A dataset of optical spectra and clinical features acquired on human healthy skin and on skin carcinomas.

Fiche publication

Date publication

avril 2024


Data in brief


Membres identifiés du Cancéropôle Est :

Tous les auteurs :
Elsen T, Fauvel C, Khairallah G, Zghal A, Delconte A, Kupriyanov V, Blondel W, Amouroux M


Optical spectroscopy is studied to contribute to skin cancer diagnosis. Indeed, optical spectra are modified along cancer progression and provide complementary information (e.g., on metabolism and tissue structure) to clinical examination for surgical guidance [1,2]. The current original dataset is made of autofluorescence and diffuse reflectance spectra acquired on 131 patients' skin with the SpectroLive device [3,4]. Spatially-resolved spectroscopy measurements were performed using a multi-fiber optic probe featuring 4 distances (0.4-1 mm) between excitation and collection optical fibers: spatial resolution allows spectra acquired at different distances to carry information from different depths in skin tissues. Five types of autofluorescence spectra were acquired using five different wavelength excitations (on the 365-415 nm spectral range) in order to collect information on several skin endogenous fluorophores (e.g., flavins, collagen). A sixth light source (white broadband) was used to acquire diffuse reflectance spectra carrying information about skin scattering properties and skin endogenous absorbers such as melanin and hemoglobin. Patients were proposed to be included into the clinical trial if they were suspected of suffering from actinic keratoses (precancerous skin lesions) or from basal or squamous cell carcinomas: in all cases, complete diagnostics is provided in the dataset. To increase the interest of the dataset and evaluate the dependence of optical spectra (intensity, shape) not only on pathological states but also on healthy skin features (civil age, skin age, gender, phototype, anatomical site), spectra were acquired for all 131 patients on two so-called "reference" skin sites known to rarely suffer from skin cancer: palm of the hand (featuring a thick skin type) and inner wrist (featuring thin skin). Spectra are available in .tab files: first column displays the spectral range on which intensity spectra were recorded (317-788 nm) and each following column provides an intensity spectrum acquired by each spectrometer for a given combination of light source excitation and distance. Each of the 131 folders corresponding to each of the 131 patients contains a .json file providing patients clinical features: gender, civil age, skin age, phototype score and class. All .tab files names include anatomical site and anatomopathological diagnostics of the skin site on which spectra were acquired: codes were defined to match a letter or an acronym to each diagnostic and anatomical site. To ensure quality control, a spectrum was acquired on the same calibration standard before starting spectra acquisition on each patient. It is therefore possible to follow the impact of the acquisition optical chain ageing during the 4.5 years that the patients were included. This dataset can be used by epidemiologists for the characterization of populations affected by skin cancers (gender ratio, mean age, anatomical sites typically affected, etc.); it may also be used by researchers in artificial intelligence to develop innovative methods to process such data and contribute to non-invasive diagnostics of skin cancers whose incidence is steadily increasing.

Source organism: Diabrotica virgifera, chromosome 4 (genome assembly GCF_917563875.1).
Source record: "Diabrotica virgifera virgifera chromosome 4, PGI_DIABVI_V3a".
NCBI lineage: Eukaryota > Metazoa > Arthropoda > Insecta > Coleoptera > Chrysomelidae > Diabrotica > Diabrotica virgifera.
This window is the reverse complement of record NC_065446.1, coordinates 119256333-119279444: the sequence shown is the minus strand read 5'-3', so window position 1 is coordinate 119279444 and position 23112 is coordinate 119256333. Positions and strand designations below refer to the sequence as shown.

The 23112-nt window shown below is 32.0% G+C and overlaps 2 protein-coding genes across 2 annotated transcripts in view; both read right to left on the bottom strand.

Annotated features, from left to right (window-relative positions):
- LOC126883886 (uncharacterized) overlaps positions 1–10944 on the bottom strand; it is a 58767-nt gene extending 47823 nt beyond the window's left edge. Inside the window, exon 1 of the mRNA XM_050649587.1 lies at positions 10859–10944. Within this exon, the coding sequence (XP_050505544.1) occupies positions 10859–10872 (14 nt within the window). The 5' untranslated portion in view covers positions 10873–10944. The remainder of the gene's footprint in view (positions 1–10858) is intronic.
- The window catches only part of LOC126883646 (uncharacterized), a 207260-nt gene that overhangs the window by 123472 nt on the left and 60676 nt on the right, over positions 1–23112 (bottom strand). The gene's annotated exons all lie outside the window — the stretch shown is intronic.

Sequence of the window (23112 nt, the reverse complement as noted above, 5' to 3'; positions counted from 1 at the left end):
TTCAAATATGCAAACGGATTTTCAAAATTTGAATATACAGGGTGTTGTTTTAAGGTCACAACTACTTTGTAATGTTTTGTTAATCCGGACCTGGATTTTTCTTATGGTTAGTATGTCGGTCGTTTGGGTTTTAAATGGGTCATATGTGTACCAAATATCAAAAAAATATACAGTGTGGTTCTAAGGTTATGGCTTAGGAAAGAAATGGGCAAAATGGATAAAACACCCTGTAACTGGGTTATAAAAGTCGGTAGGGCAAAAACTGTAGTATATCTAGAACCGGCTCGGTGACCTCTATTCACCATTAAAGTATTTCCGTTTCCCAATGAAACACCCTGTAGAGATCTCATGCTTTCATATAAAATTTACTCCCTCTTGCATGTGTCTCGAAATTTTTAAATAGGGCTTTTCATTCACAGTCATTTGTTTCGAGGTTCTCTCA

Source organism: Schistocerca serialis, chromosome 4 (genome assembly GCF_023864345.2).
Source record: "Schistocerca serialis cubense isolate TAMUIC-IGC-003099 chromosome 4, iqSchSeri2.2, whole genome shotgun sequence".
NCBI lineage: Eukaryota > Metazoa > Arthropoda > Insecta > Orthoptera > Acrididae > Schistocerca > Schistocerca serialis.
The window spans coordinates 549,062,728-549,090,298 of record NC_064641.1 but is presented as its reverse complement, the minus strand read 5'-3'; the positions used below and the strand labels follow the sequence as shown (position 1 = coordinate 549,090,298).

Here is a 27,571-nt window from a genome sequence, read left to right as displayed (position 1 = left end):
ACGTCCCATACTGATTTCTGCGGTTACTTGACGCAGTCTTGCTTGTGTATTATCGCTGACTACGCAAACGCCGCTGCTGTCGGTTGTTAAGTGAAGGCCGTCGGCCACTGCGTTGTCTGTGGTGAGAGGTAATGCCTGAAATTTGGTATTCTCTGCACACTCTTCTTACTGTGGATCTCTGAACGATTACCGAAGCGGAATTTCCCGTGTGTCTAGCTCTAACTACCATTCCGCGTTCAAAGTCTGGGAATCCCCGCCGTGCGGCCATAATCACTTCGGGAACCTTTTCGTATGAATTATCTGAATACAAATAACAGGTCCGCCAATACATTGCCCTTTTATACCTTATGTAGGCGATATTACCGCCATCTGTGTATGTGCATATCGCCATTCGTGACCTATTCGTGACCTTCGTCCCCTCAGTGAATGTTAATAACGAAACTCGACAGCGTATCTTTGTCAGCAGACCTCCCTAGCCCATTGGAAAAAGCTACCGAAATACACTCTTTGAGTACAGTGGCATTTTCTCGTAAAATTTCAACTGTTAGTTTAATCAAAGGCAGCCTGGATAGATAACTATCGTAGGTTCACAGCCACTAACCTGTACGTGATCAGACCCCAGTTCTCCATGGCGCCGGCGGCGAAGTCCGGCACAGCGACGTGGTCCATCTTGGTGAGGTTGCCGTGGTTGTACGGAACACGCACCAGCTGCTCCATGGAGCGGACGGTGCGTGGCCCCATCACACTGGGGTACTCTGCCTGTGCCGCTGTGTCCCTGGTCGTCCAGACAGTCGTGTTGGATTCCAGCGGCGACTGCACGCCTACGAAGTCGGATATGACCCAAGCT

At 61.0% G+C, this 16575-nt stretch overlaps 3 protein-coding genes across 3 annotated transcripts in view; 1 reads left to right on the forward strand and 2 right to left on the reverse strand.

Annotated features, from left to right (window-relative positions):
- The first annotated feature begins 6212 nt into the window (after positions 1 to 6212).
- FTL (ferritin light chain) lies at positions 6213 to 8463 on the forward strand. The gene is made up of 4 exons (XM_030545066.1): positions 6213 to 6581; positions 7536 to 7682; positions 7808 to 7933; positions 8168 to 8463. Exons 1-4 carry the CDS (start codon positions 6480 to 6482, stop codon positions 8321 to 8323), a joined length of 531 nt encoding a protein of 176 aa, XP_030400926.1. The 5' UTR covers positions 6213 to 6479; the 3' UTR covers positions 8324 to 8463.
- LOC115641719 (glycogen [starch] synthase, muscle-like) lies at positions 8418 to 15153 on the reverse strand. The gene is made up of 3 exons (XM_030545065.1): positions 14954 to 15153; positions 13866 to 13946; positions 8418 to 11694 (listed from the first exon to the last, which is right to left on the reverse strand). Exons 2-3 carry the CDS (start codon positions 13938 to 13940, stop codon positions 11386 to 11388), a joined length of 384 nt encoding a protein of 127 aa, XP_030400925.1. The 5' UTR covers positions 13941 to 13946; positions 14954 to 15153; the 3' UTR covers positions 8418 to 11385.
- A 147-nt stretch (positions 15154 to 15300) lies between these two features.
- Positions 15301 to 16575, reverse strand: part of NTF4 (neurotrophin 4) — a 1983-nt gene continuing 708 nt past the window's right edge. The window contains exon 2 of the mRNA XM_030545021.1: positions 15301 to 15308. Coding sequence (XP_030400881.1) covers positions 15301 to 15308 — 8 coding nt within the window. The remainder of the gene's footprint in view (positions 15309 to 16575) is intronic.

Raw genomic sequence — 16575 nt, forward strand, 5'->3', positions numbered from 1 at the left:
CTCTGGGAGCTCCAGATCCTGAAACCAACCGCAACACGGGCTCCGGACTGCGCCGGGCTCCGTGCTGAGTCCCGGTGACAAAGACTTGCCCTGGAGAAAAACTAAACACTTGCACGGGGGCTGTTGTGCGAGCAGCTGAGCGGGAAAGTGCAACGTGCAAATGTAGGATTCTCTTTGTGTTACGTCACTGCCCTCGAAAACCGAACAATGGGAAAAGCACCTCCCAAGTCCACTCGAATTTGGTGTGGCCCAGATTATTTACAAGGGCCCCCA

Mots clés

Actinic keratoses, Autofluorescence, Basal cell carcinomas, Clinical study, Diffuse reflectance, Healthy skin, Human skin cancer, In vivo measurement, Optical spectroscopy, Spatial resolution, Squamous cell carcinomas


Data Brief. 2024 04;53:110163